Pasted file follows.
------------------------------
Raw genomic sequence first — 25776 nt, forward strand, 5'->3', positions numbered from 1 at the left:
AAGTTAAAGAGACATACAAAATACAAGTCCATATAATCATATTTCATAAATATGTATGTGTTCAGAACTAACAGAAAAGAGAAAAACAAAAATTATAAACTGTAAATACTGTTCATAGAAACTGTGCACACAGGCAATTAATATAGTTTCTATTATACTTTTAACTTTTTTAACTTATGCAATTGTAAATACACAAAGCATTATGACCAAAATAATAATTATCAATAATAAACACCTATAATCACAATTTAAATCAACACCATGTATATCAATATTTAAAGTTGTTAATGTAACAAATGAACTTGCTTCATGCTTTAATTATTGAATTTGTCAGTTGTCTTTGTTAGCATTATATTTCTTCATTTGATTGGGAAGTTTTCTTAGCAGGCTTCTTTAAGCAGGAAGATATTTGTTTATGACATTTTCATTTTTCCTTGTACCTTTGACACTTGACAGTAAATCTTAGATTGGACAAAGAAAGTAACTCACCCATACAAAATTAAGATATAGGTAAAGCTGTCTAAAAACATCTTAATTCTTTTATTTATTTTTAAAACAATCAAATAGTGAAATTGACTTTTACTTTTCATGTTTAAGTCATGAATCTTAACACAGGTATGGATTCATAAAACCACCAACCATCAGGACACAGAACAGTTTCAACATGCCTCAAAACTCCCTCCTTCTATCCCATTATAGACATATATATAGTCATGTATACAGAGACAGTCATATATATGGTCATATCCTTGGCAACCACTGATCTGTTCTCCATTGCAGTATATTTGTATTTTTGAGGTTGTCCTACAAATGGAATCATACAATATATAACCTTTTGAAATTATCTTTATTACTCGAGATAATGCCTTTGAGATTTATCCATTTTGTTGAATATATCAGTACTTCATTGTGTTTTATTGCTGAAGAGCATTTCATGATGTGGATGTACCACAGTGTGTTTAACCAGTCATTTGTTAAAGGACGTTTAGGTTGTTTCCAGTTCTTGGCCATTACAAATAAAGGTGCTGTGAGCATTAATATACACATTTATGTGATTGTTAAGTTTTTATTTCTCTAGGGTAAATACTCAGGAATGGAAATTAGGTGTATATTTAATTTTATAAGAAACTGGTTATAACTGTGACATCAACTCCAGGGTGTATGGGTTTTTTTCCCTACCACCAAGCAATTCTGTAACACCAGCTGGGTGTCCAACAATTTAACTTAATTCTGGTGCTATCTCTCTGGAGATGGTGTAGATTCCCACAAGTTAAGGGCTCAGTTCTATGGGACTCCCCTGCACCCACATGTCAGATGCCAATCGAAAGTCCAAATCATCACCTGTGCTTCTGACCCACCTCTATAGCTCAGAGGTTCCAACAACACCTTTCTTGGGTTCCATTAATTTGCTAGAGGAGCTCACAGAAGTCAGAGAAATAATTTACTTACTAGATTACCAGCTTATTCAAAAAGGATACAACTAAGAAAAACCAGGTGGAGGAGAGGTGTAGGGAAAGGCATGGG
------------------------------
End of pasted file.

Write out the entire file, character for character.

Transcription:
Raw genomic sequence first — 25776 nt, forward strand, 5'->3', positions numbered from 1 at the left:
AAGTTAAAGAGACATACAAAATACAAGTCCATATAATCATATTTCATAAATATGTATGTGTTCAGAACTAACAGAAAAGAGAAAAACAAAAATTATAAACTGTAAATACTGTTCATAGAAACTGTGCACACAGGCAATTAATATAGTTTCTATTATACTTTTAACTTTTTTAACTTATGCAATTGTAAATACACAAAGCATTATGACCAAAATAATAATTATCAATAATAAACACCTATAATCACAATTTAAATCAACACCATGTATATCAATATTTAAAGTTGTTAATGTAACAAATGAACTTGCTTCATGCTTTAATTATTGAATTTGTCAGTTGTCTTTGTTAGCATTATATTTCTTCATTTGATTGGGAAGTTTTCTTAGCAGGCTTCTTTAAGCAGGAAGATATTTGTTTATGACATTTTCATTTTTCCTTGTACCTTTGACACTTGACAGTAAATCTTAGATTGGACAAAGAAAGTAACTCACCCATACAAAATTAAGATATAGGTAAAGCTGTCTAAAAACATCTTAATTCTTTTATTTATTTTTAAAACAATCAAATAGTGAAATTGACTTTTACTTTTCATGTTTAAGTCATGAATCTTAACACAGGTATGGATTCATAAAACCACCAACCATCAGGACACAGAACAGTTTCAACATGCCTCAAAACTCCCTCCTTCTATCCCATTATAGACATATATATAGTCATGTATACAGAGACAGTCATATATATGGTCATATCCTTGGCAACCACTGATCTGTTCTCCATTGCAGTATATTTGTATTTTTGAGGTTGTCCTACAAATGGAATCATACAATATATAACCTTTTGAAATTATCTTTATTACTCGAGATAATGCCTTTGAGATTTATCCATTTTGTTGAATATATCAGTACTTCATTGTGTTTTATTGCTGAAGAGCATTTCATGATGTGGATGTACCACAGTGTGTTTAACCAGTCATTTGTTAAAGGACGTTTAGGTTGTTTCCAGTTCTTGGCCATTACAAATAAAGGTGCTGTGAGCATTAATATACACATTTATGTGATTGTTAAGTTTTTATTTCTCTAGGGTAAATACTCAGGAATGGAAATTAGGTGTATATTTAATTTTATAAGAAACTGGTTATAACTGTGACATCAACTCCAGGGTGTATGGGTTTTTTTCCCTACCACCAAGCAATTCTGTAACACCAGCTGGGTGTCCAACAATTTAACTTAATTCTGGTGCTATCTCTCTGGAGATGGTGTAGATTCCCACAAGTTAAGGGCTCAGTTCTATGGGACTCCCCTGCACCCACATGTCAGATGCCAATCGAAAGTCCAAATCATCACCTGTGCTTCTGACCCACCTCTATAGCTCAGAGGTTCCAACAACACCTTTCTTGGGTTCCATTAATTTGCTAGAGGAGCTCACAGAAGTCAGAGAAATAATTTACTTACTAGATTACCAGCTTATTCAAAAAGGATACAACTAAGAAAAACCAGGTGGAGGAGAGGTGTAGGGAAAGGCATGGG